The City of Johannesburg has recently embarked on a new process of trying to deal with the challenges of informal trading. But it is not doing so entirely voluntarily.
Towards the end of 2013, the city dusted off a strategy called Operation Clean Sweep which had been adopted in late 2012, but never implemented. This was a strategy to ‘clean up’ the inner city of Johannesburg, addressing all the major socio-economic challenges that had both caused and been caused by the economic and spatial decline of the area. One of the most important recommendations in the strategy document was that the city should embark on a process of engagement with all stakeholders (internal and external) before taking any other action.
This engagement may possibly have happened internally, but there was no attempt to engage with external stakeholders in any meaningful way. The first that most people knew of Operation Clean Sweep was when the media reported on the mass removal of street traders from the pavements of the city. There was a quick reaction from trader representatives, especially because there were allegations that Joburg Metro police had behaved in a violent, brutal way when carrying out the removals. Members of the public welcomed the clean(er), less congested pavements, but were not comfortable with the allegations of brutality and with the fact that thousands of people were losing their livelihoods. Many called for a solution which would both guarantee clean streets AND allow for trading.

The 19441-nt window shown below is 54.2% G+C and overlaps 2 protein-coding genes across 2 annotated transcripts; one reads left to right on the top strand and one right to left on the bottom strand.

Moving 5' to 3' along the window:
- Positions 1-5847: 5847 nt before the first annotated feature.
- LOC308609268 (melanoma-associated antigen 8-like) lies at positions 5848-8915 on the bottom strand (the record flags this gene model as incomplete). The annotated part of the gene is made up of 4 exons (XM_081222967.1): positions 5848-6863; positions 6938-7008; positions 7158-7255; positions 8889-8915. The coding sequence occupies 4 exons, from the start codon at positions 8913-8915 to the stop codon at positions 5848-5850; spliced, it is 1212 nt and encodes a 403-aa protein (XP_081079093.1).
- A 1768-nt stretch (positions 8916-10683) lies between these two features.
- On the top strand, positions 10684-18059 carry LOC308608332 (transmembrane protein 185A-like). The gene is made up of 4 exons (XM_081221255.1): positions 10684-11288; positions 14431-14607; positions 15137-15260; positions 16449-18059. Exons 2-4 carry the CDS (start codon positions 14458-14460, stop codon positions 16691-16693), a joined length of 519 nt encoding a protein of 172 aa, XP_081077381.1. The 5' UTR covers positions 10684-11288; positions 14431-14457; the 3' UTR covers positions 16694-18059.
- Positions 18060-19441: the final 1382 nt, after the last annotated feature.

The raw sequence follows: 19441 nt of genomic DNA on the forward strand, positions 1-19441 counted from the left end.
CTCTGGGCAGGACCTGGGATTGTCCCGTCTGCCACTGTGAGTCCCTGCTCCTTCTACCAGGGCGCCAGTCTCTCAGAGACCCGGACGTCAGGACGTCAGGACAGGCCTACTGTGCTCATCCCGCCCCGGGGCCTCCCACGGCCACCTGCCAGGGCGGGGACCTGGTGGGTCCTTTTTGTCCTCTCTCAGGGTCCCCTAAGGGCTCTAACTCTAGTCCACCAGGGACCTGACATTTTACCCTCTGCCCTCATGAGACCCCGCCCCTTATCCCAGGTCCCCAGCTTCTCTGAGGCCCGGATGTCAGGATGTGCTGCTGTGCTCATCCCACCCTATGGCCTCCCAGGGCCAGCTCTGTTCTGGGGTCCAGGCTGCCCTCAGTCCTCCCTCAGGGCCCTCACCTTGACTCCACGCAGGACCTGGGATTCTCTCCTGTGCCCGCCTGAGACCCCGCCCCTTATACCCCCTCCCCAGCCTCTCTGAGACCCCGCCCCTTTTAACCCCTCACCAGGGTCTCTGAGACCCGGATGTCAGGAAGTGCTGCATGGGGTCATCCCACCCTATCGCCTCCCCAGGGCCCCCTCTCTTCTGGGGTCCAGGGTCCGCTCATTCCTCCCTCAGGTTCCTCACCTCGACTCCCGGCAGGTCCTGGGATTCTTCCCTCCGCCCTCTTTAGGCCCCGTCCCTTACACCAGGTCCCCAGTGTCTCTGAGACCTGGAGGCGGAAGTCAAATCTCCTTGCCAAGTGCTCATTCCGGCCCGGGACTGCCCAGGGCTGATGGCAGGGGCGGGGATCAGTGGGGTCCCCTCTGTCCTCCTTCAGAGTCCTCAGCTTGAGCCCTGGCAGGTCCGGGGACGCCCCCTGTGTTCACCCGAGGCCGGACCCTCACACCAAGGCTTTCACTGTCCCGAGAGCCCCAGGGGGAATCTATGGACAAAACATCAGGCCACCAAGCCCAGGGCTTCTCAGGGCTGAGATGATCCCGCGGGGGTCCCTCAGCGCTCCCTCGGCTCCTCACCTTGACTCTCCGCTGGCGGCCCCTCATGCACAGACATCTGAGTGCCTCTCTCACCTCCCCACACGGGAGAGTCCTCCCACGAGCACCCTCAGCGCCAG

This sorry saga ended in the Constitutional Court with a ruling that found that the conduct of the City of Johannesburg had impaired the dignity of the traders. What’s more, the opening statement of Justice Dikgang Moseneke implied that the city had acted outside of the law in removing the traders. The CoJ was ordered to allow the traders to return to their trading spots and not to interfere with them.